MIL-OSI USA: Postal Employee and Son Charged with Conspiracy Involving Stolen Postal Money Orders Worth Over $5 Million

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Source: US State of California

Assistant U. S. Attorney Eric R. Olah (619) 546-7540

NEWS RELEASE SUMMARY – May 23, 2022

SAN DIEGO – U.S. Postal Service employee Dewayne Morris Sr. and his son and namesake are charged in federal court with multiple felony counts of bank fraud and conspiracy in connection with the theft of $5 million in Postal money order forms. 

Morris Sr. is charged along with his son, Dewayne Morris Jr., and four others, with conspiring to convert the stolen money order forms into cash. 

According to the indictment, Morris Sr., then a supervisor for post offices in Venice, Playa del Rey, and Marina del Rey, ordered and received 10,000 blank Postal money order forms.  A subsequent audit revealed that approximately 5,100 of those 10,000 money order forms were missing. With a maximum value of $1,000 per money order, the potential value of the missing money order forms is $5.1 million.  Contrary to Morris Sr.’s claim to investigators that he properly returned some of the 10,000 money order forms, the indictment alleges that his son, Morris Jr., distributed the missing money orders to co-conspirators.

The indictment further alleges that the money orders Morris Jr. distributed to co-conspirators were materially altered to appear as if they had been paid for and lawfully issued by a post office, when in fact they had not.  Morris Jr. also provided co-conspirators with counterfeit driver’s licenses bearing fictious identities.  The co-conspirators used those counterfeit documents to open checking and savings accounts at financial institutions throughout the country, deposited the stolen money orders into the accounts, and withdrew the cash proceeds before the financial institutions detected the fraud.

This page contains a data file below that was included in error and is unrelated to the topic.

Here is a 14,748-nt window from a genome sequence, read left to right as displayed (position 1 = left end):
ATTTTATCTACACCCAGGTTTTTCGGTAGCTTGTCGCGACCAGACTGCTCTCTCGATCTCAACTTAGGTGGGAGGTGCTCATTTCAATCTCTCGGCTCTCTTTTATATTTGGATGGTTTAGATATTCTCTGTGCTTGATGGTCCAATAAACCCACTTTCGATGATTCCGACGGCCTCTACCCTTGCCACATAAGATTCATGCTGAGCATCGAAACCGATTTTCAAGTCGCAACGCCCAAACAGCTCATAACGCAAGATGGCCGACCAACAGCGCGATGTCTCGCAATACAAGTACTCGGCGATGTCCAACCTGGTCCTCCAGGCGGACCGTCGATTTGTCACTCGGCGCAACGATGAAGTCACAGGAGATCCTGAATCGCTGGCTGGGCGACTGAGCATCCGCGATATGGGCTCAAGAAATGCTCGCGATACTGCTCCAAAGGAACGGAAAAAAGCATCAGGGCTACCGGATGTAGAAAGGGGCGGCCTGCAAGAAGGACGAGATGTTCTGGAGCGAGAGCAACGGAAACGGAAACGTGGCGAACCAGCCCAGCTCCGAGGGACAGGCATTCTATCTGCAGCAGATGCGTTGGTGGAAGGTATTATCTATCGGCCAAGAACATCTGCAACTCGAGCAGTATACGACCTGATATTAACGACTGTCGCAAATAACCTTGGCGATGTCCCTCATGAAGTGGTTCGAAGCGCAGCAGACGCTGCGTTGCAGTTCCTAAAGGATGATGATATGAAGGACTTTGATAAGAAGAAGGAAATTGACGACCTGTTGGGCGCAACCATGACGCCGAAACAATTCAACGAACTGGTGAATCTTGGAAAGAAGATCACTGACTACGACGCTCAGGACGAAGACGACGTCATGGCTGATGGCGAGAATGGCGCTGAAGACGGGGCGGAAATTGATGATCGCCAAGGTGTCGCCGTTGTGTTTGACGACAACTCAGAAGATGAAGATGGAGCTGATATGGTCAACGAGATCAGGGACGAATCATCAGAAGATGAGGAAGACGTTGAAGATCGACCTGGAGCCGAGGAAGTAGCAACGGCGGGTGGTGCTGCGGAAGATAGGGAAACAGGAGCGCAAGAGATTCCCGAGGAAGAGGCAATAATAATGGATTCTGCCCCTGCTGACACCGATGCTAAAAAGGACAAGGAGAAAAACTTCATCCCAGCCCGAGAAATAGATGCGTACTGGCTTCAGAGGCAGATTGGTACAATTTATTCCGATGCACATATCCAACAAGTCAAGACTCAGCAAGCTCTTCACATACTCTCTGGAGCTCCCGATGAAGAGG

In addition to the conspiracy charge, Morris Sr. and Morris Jr. are charged with three counts of bank fraud, each of which carries a statutory maximum of 30 years’ imprisonment.  Additionally, Morris Jr. is charged with a fourth bank fraud count and an aggravated identity theft count based on a separate scheme involving the personal identifiable information of others. 

“The indictment alleges that this father-and-son duo took advantage of the elder’s insider position to steal millions of dollars,” said U.S. Attorney Randy Grossman. “We and our law enforcement partners are committed to seeking justice in this case and others like it.”  Grossman thanked the prosecution team, U.S. Postal Inspection Service, and U.S. Postal Service Office of the Inspector General for their hard work on this case.

“The U.S. Postal Inspection Service remains steadfast in our commitment and dedication to investigate financial fraud and prevent the theft of Postal Service products from criminal attack,” said Carroll Harris, Inspector in Charge of the Los Angeles Division.  “We appreciate the collaborative efforts of our law enforcement partners, the U.S. Postal Service Office of the Inspector General, in bringing these defendants to justice.” 

DEFENDANTS                                             Case Number 22-CR-1037-WQH                           

Dewayne Morris, Senior                                             Age: 62                                   Inglewood, CA

Dewayne Morris, Junior                                             Age: 39                                   Inglewood, CA

SUMMARY OF CHARGES

Conspiracy – Title 18, U.S.C., Section 371

Maximum penalty: Five years in prison; $250,000 fine or twice the pecuniary gain/loss

Bank Fraud – Title 18, U.S.C., Section 1344(2)

Maximum penalty: Thirty years in prison; $1 million fine or twice the pecuniary gain/loss

Aggravated Identity Theft – Title 18, U.S.C., Section 1028A

Penalty: Mandatory two years in prison

Forfeiture – Title 18, U.S.C., Sections 981(a)(1)(C), 982(a)(2), 982(b) and Title 28 U.S.C. Section 2461(c)

AGENCIES

United States Postal Inspection Service

United States Postal Service, Office of the Inspector General

*The charges and allegations contained in an indictment are merely accusations, and the defendants are considered innocent unless and until proven guilty

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